By M.H. Cavanaugh
Christian Action League
October 4, 2019
A man from Pitt County, Kevin Howard, has won a $750,000 judgment in court against his wife’s lover. Howard’s claim was based on “alienation of affection” and “criminal conversation” laws that have remained on North Carolina’s books since the 18th century.
Under “alienation of affection,” a husband or wife can sue a third party who intentionally and maliciously steals away the affections of their spouse, resulting in the break-up of the marriage. Under “criminal conversation,” the husband or wife can sue the third party for committing adultery with their spouse.
Five other states, like North Carolina, still hold the “alienation of affection” law as sacred. They are Hawaii, Mississippi, New Mexico, South Dakota, and Utah.
Howard’s attorney, Cindy Mills, told CNN that she had argued no less than 30 cases of “alienation of affection” during her more than 30-year career in law. “It’s very prevalent,” she said. She has five similar cases open now.
Howard told WITN News in Greenville that the failure of his marriage, something which he considered sacred, was almost emotionally unbearable for him. “It was like someone calling you and telling you that a family member had tragically died,” he told WITN.
CNN reports that Howard was married for 12 years, and after his wife approached him about legally separating, they started attending marriage counseling. But Howard thought something was off, which precipitated him hiring a Private Investigator who uncovered his wife was having an affair with a co-worker. Howard told CNN that the man was someone he and his wife ate dinner with several times. “We spent time together…I thought this was a friend,” said Howard.
Court records show the man was responsible for alienating Howard from his wife, and a judge ruled in Howard’s favor, granting him a considerable payout.
Rev. Mark Creech, executive director of the Christian Action League, said that attempts to abolish the two laws had been tried in the General Assembly going back as far as 2001.
“I remember the first time I learned about this law was when a suit was heard in Alamance County in 2001. Dorothy Hutelmyer sued Margie ‘Lynne’ Cox for committing adultery with her spouse, and stealing the affection of her husband, Joseph,” said Rev. Creech. “The case made national headlines when a jury ordered the adulteress to pay $1 million for breaking up her seventeen-year-old marriage.”
Creech continued, “At that time there was a lot of hoopla about the judgment by those who thought it unfair, and former Rep. Joe Hackney (D-Orange) sponsored legislation to repeal the torts. But the Christian Action League vigorously fought the proposed legislation. It passed the House, but it didn’t get anywhere in the Senate. The Christian Action League still believes such laws are important for protecting the sanctity of marriage.”
Howard would likely agree with those sentiments. He told WITN, “I filed the case, because I feel it’s very important that people understand that the sanctity of marriage is important especially in this day and age when people question everyone’s morals, people question everyone’s liability of a person, and function of the law.”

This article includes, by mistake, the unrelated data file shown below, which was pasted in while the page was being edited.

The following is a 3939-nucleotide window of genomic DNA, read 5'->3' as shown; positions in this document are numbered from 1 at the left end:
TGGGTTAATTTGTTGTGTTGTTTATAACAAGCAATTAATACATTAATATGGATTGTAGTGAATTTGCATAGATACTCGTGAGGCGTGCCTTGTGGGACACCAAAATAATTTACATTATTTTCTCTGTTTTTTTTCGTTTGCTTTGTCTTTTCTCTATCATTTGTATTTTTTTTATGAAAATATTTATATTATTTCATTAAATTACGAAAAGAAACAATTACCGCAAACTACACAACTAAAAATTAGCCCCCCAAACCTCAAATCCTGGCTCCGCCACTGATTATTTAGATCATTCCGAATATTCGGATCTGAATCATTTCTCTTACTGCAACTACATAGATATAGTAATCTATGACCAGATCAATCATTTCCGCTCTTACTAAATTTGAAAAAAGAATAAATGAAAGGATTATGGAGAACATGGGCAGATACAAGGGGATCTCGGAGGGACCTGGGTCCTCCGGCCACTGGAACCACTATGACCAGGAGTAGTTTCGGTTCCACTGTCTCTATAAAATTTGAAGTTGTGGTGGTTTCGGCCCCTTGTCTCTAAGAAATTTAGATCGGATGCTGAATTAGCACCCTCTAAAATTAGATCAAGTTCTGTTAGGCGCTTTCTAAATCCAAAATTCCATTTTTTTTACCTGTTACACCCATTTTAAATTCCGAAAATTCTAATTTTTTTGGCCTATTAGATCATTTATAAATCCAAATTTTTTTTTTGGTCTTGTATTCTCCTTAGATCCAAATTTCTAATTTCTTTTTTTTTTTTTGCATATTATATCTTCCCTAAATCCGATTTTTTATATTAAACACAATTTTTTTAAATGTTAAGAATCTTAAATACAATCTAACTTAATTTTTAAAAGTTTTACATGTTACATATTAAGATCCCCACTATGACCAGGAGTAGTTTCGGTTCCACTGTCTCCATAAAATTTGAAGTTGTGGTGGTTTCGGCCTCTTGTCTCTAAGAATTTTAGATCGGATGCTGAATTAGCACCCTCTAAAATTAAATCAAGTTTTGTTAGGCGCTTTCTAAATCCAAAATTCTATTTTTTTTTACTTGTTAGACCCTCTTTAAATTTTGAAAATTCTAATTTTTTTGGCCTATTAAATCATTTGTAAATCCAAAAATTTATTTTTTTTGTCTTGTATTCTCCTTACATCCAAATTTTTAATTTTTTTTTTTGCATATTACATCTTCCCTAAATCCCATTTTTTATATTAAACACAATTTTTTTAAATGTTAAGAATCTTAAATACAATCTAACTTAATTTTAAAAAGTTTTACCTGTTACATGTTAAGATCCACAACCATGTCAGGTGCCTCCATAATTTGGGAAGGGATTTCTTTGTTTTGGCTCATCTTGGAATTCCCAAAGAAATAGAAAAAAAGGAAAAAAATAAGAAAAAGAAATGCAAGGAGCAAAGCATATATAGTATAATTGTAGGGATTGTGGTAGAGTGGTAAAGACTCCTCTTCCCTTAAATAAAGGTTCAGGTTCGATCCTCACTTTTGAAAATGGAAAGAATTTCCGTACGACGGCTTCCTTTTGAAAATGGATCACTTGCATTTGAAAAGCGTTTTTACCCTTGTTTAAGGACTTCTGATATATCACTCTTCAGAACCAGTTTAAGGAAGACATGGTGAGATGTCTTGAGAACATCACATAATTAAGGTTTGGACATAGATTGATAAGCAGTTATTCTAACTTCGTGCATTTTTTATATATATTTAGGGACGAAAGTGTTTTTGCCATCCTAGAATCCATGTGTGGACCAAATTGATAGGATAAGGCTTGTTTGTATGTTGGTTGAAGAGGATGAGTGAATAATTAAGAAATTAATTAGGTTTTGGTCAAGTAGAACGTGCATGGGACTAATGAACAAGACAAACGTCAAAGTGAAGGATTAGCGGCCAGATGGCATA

In August of last year, media reports covered a judge ordering Francisco Huizar III to pay $8.8 million to Keith King. Huizar had been having an affair with King’s wife for 16 months.
King sued Huizar under North Carolina’s “alienation of affection” and “criminal conversation” laws. CNN reported at the time that “most of the money awarded consisted of punitive damages, solely meant to penalize the defendant. But about $2.2 million of it was compensatory, or tangible damages. King’s attorney, Joanne Foil, said that because of the affair and breakup of the marriage, King’s “company lost revenue and an employee – his wife.”
Some attorneys contend “alienation of affection,” and “criminal conversation” laws are antiquated, ineffective, and should be repealed. They argue that they were written at a time when wives were considered the property of their husbands, the judgments today are rarely collected, and the courts shouldn’t impose morality on society.
Rev. Creech, however, says that he takes serious issue with these claims.
“The abolition of these two laws would eliminate any recourse an aggrieved spouse, either man or woman, has against a third party who had sex with their husband or wife, which led to the break-up of the marriage. So this isn’t just about women,” said Rev. Creech. “The laws are not so much about the money either. They are about protecting the sacredness of the marriage bond. If someone stealthily, purposely, malevolently, mischievously, steals away your husband or bride, there ought to be some legal accountability. Without these laws, marriage, which is the nucleus of our society, is more vulnerable. Moreover, the law is always about what we value in society. So it’s always about somebody’s value system being imposed on all of us whether we like it or not.”
“Alienation of affection” and “criminal conversation” laws can’t heal broken hearts or bind the wounds of children from divorced parents, but they do work as deterrents to home wrecking.
When Lynne Cox was asked in a “Dateline” television news interview, if she would have done anything differently, Cox stated that she would have waited until Joseph was divorced before dating him.
“Would be adulterers should beware,” said Rev. Creech. “In North Carolina, having an affair that leads to the break-up of someone’s marriage could cost you in a big way. And that’s how it should be.”